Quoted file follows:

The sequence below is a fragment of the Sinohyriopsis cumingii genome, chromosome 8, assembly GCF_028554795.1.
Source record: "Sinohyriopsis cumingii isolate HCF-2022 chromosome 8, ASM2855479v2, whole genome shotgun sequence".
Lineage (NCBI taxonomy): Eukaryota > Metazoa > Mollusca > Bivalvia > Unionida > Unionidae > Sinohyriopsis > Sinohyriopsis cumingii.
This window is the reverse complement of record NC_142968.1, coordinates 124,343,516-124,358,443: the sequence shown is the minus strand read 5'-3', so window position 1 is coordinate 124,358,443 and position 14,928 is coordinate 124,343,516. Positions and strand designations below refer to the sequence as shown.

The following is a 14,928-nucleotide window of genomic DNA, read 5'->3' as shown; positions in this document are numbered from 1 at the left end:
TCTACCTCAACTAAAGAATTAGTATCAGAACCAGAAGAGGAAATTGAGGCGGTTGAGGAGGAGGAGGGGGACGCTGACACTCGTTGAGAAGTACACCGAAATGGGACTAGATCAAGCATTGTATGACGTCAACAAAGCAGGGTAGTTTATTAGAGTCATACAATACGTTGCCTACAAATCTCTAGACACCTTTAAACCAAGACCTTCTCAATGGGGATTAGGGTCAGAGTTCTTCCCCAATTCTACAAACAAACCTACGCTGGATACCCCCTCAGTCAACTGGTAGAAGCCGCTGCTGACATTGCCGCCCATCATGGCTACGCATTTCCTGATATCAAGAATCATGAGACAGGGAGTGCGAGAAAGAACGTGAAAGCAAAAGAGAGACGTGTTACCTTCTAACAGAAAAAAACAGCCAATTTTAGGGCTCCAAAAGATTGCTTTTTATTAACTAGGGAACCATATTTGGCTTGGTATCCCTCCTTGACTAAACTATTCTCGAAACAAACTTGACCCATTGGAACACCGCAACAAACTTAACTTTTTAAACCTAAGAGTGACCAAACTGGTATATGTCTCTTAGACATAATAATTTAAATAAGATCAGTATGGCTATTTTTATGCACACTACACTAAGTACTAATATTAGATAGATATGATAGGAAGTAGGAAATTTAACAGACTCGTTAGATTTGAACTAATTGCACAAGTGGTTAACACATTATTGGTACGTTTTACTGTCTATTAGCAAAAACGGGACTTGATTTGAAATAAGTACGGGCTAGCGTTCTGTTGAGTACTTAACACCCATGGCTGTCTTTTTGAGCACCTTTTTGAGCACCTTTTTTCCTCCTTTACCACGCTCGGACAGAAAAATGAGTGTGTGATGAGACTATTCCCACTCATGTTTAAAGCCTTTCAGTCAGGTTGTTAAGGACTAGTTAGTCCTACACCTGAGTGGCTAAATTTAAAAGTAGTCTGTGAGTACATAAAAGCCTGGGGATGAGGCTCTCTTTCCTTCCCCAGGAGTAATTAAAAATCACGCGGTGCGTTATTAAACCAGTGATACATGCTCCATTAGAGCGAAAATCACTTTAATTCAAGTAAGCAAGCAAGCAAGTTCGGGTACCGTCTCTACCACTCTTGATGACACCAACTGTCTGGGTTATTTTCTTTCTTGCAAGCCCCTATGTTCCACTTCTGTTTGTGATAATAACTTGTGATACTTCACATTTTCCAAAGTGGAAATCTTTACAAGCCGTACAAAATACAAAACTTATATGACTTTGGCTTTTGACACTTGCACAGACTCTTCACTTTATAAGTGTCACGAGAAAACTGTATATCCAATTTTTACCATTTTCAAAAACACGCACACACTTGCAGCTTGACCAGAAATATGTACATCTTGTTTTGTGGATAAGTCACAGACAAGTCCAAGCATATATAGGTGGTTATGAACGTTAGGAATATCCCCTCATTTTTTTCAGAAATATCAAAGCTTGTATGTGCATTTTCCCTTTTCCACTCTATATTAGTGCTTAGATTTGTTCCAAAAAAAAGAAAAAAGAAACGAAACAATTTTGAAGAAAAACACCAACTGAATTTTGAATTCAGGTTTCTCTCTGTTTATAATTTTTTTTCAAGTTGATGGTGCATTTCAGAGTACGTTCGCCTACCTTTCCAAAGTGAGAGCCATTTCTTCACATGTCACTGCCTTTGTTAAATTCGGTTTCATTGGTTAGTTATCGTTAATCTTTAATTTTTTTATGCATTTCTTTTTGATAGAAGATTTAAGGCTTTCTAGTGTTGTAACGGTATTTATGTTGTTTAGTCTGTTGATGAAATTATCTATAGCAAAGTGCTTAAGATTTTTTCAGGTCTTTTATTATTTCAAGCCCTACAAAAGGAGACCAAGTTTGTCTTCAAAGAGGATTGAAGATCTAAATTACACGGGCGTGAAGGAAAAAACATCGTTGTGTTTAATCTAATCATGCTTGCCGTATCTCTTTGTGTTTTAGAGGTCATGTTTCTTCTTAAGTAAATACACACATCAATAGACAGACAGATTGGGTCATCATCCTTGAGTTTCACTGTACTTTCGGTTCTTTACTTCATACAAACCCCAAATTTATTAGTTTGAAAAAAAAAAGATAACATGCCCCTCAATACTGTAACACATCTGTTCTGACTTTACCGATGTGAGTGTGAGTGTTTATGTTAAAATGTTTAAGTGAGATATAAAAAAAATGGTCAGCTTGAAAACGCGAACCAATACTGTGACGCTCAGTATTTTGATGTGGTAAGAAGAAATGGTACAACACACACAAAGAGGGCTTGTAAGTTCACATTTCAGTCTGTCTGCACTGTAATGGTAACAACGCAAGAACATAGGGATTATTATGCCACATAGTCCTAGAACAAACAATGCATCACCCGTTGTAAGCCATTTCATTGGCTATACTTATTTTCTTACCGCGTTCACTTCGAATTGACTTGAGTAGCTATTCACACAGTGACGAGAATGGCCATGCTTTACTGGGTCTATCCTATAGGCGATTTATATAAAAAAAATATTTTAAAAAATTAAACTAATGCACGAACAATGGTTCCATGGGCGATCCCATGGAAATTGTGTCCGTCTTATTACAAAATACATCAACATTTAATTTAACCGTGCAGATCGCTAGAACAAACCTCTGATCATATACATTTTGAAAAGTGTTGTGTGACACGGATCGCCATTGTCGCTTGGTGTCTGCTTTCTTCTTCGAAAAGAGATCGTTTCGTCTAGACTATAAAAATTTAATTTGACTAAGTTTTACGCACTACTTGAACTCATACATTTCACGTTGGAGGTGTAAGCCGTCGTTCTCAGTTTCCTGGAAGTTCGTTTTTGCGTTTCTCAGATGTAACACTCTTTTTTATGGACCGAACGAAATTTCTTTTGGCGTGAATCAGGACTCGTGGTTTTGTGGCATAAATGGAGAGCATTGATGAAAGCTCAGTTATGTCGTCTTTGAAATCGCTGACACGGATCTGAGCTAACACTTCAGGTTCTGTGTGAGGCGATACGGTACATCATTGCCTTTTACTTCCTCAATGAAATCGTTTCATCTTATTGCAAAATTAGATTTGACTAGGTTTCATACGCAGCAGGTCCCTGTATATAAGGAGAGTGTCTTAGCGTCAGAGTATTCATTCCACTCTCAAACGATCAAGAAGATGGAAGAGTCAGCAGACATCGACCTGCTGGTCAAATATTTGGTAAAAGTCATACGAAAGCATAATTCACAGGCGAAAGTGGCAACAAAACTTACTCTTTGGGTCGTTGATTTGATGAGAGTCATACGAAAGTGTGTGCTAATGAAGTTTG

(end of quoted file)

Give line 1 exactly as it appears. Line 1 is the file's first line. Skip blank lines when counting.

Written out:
The sequence below is a fragment of the Sinohyriopsis cumingii genome, chromosome 8, assembly GCF_028554795.1.